The government’s electric car procurement programme was a failure as the vehicles provided by Mahindra and Mahindra (M&M) and Tata Motors were not meant for personal use, according to M&M managing director Pawan Goenka. “Instead the cars supplied were more suited for shared mobility,” Goenka said.
As part of the tender floated by Energy Efficiency Services (EESL) in 2017, both the companies were to supply 10,000 units, to be used by senior government officials. However, officials refused to use the electric cars made by M&M and Tata Motors, citing poor performance and low range. So far, less than 1,500 units have been supplied and EESL is planning to close the order at 3,000 units.
Goenka said the reason the programme didn’t take off was because the vehicles were for shared mobility purpose. “They were not so much fit for senior rank government officers. Another thing that happened was the cars were the early life vehicles and had issues, which took some time to sort out,” Goenka said on the sidelines of an event.
While M&M supplied its sedan e-Verito, Tata Motors sold its sedan Tigor to EESL, a public sector unit under the ministry of power. FE had reported in May 2019 that even as the manufacturers claimed a range of 130 km when fully charged, they are able to do just about 85 km. Both the cars come with a battery pack of 18 kilowatt (kW), while the global standard is 25-35kW. Vehicles with a battery pack of around 30 kW would have a range of at least 250 km.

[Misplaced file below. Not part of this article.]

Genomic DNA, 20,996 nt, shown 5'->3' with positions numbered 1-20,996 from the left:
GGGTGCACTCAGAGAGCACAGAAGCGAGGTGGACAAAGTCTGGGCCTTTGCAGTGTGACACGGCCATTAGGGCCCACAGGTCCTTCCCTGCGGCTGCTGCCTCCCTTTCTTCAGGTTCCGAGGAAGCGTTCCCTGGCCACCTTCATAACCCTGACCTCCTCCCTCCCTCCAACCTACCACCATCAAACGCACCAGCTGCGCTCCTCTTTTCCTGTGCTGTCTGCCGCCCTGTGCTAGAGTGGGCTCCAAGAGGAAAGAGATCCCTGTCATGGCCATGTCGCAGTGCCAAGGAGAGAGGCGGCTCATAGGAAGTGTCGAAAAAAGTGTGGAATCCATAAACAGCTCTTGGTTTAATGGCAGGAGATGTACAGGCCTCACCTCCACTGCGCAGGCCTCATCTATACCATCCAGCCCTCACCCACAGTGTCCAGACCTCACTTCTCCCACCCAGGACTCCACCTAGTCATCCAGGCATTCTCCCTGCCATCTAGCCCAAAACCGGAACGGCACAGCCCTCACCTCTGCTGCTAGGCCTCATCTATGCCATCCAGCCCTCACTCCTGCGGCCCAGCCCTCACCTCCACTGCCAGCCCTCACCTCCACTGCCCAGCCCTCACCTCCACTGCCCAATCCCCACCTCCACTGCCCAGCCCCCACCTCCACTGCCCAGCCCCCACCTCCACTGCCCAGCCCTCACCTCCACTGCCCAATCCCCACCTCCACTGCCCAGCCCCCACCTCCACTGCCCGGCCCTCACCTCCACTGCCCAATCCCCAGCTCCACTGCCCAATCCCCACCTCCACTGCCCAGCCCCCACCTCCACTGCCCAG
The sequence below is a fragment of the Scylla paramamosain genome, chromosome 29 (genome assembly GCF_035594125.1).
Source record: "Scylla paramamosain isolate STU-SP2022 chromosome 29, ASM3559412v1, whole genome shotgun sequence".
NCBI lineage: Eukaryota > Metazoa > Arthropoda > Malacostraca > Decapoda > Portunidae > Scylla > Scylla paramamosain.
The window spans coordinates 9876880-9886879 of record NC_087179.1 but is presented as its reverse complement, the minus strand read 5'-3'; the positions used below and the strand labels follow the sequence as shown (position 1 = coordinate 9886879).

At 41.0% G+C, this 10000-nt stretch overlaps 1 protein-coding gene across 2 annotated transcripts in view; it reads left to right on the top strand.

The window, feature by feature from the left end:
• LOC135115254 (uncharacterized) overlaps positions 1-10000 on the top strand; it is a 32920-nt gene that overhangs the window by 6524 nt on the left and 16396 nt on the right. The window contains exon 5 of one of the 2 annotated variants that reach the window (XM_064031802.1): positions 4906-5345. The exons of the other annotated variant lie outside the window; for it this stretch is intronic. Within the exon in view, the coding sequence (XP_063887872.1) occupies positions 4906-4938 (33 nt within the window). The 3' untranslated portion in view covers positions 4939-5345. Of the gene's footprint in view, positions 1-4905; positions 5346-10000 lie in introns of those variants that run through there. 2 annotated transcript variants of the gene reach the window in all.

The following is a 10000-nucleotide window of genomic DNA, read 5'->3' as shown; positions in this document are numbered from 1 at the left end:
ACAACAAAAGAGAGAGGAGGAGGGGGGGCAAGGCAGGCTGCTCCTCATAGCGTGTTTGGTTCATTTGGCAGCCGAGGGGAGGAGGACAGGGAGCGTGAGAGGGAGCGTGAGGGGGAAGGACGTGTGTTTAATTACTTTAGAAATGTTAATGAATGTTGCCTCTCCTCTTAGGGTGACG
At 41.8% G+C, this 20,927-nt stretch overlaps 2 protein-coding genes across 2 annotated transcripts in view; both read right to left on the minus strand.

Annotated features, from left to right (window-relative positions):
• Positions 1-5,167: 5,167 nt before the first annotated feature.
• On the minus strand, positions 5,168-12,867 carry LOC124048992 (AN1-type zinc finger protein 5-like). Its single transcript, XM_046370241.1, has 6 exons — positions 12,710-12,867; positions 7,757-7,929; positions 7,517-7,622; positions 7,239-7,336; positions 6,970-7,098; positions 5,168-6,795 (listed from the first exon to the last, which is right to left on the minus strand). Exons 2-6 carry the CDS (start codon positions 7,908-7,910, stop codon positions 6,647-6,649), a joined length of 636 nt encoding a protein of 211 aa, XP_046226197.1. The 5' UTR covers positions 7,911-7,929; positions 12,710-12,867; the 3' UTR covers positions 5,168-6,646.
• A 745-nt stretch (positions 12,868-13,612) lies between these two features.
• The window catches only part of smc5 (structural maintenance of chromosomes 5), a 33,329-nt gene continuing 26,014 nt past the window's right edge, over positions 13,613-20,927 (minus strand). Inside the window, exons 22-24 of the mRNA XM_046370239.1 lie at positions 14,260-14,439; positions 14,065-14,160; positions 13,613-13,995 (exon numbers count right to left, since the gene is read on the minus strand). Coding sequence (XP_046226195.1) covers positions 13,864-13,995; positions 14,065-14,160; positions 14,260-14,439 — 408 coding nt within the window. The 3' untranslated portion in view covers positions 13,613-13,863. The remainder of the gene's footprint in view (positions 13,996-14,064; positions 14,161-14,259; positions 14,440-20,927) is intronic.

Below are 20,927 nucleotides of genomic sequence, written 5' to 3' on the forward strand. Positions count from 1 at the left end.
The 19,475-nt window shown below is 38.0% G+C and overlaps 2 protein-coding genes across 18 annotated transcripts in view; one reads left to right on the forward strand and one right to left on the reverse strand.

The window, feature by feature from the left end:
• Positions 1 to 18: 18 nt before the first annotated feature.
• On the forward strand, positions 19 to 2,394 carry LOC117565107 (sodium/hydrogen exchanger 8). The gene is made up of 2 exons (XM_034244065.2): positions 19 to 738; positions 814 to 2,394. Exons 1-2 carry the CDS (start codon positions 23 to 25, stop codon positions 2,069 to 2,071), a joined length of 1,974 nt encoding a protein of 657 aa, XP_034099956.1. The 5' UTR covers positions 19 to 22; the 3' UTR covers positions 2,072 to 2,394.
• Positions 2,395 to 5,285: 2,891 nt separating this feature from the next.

Earlier, Mayank Pareek, president of PV business at Tata Motors, had told FE that initially there were concerns related to the range of both the manufacturers but asserted that every consumer has a different driving behaviour and the range depends on that. “But we are also learning and they (EESL) are also learning,” he had said.
Following poor feedback on the cars, EESL has postponed the second tender for another 10,000 vehicles for an indefinite period. Officials said they had asked EESL to urge Tata Motors and M&M to increase the battery strength to give the vehicles a range of least 120 km in normal road and traffic conditions. However, EESL wanted them to make do with the current lot because a bigger battery capacity would mean a higher price.
Goenka believes the EESL programme benefited in one way, that electric vehicles came into the limelight. “Before the tender, nobody talked about EVs. Post that EVs became an attraction and many realised that it is a dream not far from realisation,” Goenka said.
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